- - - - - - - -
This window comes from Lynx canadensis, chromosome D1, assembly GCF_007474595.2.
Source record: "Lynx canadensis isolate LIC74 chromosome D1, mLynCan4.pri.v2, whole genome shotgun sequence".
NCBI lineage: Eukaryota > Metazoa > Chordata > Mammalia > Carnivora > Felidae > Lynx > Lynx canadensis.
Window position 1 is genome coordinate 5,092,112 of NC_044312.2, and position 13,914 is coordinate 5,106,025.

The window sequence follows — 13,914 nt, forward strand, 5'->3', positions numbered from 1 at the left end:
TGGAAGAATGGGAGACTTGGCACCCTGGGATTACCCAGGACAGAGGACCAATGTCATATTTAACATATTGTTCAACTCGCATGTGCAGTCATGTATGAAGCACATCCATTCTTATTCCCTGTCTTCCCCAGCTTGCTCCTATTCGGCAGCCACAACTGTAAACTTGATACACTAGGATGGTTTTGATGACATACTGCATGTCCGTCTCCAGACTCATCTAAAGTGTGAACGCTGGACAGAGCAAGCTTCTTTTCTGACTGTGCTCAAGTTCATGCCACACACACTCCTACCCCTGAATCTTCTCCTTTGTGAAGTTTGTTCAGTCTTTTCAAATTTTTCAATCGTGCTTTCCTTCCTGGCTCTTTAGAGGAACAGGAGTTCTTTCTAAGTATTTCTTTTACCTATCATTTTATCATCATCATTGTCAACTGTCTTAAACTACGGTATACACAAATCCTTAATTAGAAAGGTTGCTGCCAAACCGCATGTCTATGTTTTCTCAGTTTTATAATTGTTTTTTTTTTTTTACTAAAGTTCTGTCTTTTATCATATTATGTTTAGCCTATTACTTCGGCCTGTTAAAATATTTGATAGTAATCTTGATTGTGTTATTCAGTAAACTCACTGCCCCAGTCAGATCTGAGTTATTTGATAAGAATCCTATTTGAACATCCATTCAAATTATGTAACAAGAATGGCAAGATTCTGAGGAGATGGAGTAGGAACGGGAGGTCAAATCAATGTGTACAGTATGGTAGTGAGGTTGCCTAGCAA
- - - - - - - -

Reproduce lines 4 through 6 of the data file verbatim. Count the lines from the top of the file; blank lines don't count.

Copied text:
Window position 1 is genome coordinate 5,092,112 of NC_044312.2, and position 13,914 is coordinate 5,106,025.

The window sequence follows — 13,914 nt, forward strand, 5'->3', positions numbered from 1 at the left end:
TGGAAGAATGGGAGACTTGGCACCCTGGGATTACCCAGGACAGAGGACCAATGTCATATTTAACATATTGTTCAACTCGCATGTGCAGTCATGTATGAAGCACATCCATTCTTATTCCCTGTCTTCCCCAGCTTGCTCCTATTCGGCAGCCACAACTGTAAACTTGATACACTAGGATGGTTTTGATGACATACTGCATGTCCGTCTCCAGACTCATCTAAAGTGTGAACGCTGGACAGAGCAAGCTTCTTTTCTGACTGTGCTCAAGTTCATGCCACACACACTCCTACCCCTGAATCTTCTCCTTTGTGAAGTTTGTTCAGTCTTTTCAAATTTTTCAATCGTGCTTTCCTTCCTGGCTCTTTAGAGGAACAGGAGTTCTTTCTAAGTATTTCTTTTACCTATCATTTTATCATCATCATTGTCAACTGTCTTAAACTACGGTATACACAAATCCTTAATTAGAAAGGTTGCTGCCAAACCGCATGTCTATGTTTTCTCAGTTTTATAATTGTTTTTTTTTTTTTACTAAAGTTCTGTCTTTTATCATATTATGTTTAGCCTATTACTTCGGCCTGTTAAAATATTTGATAGTAATCTTGATTGTGTTATTCAGTAAACTCACTGCCCCAGTCAGATCTGAGTTATTTGATAAGAATCCTATTTGAACATCCATTCAAATTATGTAACAAGAATGGCAAGATTCTGAGGAGATGGAGTAGGAACGGGAGGTCAAATCAATGTGTACAGTATGGTAGTGAGGTTGCCTAGCAA